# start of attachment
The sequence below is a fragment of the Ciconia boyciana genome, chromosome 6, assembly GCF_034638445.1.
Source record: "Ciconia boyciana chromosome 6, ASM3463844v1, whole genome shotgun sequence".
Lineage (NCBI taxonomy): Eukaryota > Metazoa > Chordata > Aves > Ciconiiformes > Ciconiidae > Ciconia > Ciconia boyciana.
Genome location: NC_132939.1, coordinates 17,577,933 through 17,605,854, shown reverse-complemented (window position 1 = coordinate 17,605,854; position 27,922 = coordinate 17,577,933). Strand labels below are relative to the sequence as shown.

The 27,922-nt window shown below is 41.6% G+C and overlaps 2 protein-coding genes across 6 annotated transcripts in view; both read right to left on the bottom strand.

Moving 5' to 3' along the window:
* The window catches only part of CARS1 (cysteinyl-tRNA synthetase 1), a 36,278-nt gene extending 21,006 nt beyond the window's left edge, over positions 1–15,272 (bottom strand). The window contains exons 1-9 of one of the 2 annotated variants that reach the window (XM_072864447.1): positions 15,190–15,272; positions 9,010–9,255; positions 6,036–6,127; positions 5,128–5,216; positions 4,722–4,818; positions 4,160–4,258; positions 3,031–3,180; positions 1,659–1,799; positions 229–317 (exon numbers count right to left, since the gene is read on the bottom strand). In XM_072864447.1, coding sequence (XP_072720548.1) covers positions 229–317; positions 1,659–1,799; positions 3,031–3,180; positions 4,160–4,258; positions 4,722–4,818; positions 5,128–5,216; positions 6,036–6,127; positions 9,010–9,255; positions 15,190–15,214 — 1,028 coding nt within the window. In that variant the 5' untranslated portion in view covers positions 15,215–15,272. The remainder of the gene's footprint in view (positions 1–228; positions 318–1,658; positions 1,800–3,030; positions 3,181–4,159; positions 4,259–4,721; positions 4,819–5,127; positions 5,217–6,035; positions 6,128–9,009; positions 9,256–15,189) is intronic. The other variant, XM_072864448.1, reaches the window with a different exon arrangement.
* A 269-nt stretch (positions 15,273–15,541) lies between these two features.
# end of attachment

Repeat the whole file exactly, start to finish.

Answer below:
The sequence below is a fragment of the Ciconia boyciana genome, chromosome 6, assembly GCF_034638445.1.
Source record: "Ciconia boyciana chromosome 6, ASM3463844v1, whole genome shotgun sequence".
Lineage (NCBI taxonomy): Eukaryota > Metazoa > Chordata > Aves > Ciconiiformes > Ciconiidae > Ciconia > Ciconia boyciana.
Genome location: NC_132939.1, coordinates 17,577,933 through 17,605,854, shown reverse-complemented (window position 1 = coordinate 17,605,854; position 27,922 = coordinate 17,577,933). Strand labels below are relative to the sequence as shown.

The 27,922-nt window shown below is 41.6% G+C and overlaps 2 protein-coding genes across 6 annotated transcripts in view; both read right to left on the bottom strand.

Moving 5' to 3' along the window:
* The window catches only part of CARS1 (cysteinyl-tRNA synthetase 1), a 36,278-nt gene extending 21,006 nt beyond the window's left edge, over positions 1–15,272 (bottom strand). The window contains exons 1-9 of one of the 2 annotated variants that reach the window (XM_072864447.1): positions 15,190–15,272; positions 9,010–9,255; positions 6,036–6,127; positions 5,128–5,216; positions 4,722–4,818; positions 4,160–4,258; positions 3,031–3,180; positions 1,659–1,799; positions 229–317 (exon numbers count right to left, since the gene is read on the bottom strand). In XM_072864447.1, coding sequence (XP_072720548.1) covers positions 229–317; positions 1,659–1,799; positions 3,031–3,180; positions 4,160–4,258; positions 4,722–4,818; positions 5,128–5,216; positions 6,036–6,127; positions 9,010–9,255; positions 15,190–15,214 — 1,028 coding nt within the window. In that variant the 5' untranslated portion in view covers positions 15,215–15,272. The remainder of the gene's footprint in view (positions 1–228; positions 318–1,658; positions 1,800–3,030; positions 3,181–4,159; positions 4,259–4,721; positions 4,819–5,127; positions 5,217–6,035; positions 6,128–9,009; positions 9,256–15,189) is intronic. The other variant, XM_072864448.1, reaches the window with a different exon arrangement.
* A 269-nt stretch (positions 15,273–15,541) lies between these two features.